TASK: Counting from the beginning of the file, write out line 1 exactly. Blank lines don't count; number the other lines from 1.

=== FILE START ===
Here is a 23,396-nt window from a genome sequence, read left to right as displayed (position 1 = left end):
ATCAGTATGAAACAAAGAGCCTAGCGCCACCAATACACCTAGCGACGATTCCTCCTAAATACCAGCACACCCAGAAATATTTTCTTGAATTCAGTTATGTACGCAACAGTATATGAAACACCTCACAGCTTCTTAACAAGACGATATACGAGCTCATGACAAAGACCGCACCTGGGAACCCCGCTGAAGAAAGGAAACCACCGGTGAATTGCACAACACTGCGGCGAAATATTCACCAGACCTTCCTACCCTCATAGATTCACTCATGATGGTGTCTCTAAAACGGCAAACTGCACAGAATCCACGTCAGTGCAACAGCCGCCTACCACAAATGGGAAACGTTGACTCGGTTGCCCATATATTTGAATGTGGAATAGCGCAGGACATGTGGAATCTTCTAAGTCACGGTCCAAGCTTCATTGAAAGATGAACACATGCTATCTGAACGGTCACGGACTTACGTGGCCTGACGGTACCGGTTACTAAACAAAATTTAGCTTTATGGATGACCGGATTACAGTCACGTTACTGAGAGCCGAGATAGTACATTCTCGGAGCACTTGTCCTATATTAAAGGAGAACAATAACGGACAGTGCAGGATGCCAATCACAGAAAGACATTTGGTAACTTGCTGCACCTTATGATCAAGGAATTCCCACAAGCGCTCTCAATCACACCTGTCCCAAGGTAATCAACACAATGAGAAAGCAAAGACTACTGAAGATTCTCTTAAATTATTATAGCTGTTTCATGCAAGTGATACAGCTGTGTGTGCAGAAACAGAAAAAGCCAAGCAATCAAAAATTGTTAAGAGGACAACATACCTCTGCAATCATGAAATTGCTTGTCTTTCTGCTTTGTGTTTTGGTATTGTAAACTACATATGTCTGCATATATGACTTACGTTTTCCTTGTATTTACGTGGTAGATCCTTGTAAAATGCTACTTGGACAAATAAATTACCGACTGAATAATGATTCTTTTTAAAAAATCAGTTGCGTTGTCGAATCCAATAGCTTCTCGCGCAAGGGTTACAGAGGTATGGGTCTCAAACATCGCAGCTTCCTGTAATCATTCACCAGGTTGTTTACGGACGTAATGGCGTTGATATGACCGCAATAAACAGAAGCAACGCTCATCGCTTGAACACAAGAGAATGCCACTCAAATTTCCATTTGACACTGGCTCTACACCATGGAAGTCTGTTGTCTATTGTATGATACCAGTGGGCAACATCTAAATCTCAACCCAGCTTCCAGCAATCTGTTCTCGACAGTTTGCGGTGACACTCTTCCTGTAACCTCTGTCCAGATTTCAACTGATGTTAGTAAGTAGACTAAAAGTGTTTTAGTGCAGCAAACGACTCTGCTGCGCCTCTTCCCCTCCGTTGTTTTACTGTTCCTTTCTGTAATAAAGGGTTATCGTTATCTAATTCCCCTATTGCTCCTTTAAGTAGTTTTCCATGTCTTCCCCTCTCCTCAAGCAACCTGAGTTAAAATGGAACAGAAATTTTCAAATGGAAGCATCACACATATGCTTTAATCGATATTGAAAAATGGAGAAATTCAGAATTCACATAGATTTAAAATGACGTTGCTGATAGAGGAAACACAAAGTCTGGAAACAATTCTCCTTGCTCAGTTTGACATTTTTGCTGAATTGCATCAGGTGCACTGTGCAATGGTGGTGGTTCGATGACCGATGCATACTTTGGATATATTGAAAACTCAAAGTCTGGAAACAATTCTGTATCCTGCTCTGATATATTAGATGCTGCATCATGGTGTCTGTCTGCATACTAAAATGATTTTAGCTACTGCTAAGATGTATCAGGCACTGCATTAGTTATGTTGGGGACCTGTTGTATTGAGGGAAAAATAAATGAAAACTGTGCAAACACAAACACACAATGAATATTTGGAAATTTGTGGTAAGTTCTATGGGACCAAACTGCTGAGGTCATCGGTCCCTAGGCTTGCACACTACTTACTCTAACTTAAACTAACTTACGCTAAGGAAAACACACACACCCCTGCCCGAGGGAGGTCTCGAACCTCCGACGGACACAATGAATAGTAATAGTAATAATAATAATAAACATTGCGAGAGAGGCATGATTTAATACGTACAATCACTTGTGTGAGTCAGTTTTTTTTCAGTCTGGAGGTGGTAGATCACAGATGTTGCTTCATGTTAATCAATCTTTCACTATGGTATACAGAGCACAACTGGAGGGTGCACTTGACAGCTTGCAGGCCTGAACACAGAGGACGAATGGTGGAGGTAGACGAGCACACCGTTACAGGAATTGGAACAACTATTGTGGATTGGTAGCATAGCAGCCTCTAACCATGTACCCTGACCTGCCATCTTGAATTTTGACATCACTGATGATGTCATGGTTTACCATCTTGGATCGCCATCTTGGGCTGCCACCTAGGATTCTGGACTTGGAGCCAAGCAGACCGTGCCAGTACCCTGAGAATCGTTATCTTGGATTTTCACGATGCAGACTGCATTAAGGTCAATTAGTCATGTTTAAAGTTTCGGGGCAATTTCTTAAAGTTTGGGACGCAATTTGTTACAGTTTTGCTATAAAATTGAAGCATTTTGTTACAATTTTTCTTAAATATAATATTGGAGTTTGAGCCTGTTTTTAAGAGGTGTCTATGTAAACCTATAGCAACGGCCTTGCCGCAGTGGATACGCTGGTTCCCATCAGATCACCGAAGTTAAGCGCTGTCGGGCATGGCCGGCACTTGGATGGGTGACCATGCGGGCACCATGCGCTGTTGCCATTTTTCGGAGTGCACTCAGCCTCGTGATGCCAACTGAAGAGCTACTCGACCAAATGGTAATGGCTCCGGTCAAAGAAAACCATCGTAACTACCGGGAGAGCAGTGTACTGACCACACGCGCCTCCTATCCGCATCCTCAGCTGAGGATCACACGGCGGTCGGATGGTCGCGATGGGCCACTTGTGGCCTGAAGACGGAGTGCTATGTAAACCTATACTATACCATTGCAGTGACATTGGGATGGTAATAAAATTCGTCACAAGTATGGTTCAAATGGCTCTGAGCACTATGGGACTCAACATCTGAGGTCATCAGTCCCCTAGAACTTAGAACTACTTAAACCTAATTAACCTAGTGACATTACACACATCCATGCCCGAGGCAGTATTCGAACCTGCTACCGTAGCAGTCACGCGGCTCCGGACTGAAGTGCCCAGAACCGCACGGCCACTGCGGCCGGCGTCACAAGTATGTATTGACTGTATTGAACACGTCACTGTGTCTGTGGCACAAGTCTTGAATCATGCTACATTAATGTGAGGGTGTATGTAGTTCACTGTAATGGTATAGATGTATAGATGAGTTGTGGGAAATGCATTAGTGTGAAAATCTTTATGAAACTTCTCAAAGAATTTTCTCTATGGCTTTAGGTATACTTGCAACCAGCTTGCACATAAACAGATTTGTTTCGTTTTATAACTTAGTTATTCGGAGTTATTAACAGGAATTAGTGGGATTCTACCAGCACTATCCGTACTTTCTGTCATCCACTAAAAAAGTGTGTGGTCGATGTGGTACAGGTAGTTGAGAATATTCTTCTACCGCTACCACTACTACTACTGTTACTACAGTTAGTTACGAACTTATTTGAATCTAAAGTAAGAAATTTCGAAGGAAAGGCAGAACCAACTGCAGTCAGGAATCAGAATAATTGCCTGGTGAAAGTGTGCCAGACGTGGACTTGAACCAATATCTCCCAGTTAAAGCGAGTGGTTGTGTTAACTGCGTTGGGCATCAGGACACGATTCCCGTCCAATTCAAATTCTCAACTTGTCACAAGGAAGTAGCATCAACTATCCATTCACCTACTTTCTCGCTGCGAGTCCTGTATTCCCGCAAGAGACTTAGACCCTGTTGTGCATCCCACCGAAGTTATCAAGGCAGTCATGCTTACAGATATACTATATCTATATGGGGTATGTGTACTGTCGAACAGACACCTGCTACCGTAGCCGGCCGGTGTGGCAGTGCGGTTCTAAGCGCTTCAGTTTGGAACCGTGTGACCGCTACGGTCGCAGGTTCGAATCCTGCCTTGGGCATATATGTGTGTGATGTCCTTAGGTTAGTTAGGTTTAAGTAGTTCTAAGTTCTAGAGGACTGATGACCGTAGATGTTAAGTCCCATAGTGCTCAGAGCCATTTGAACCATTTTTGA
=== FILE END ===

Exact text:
Here is a 23,396-nt window from a genome sequence, read left to right as displayed (position 1 = left end):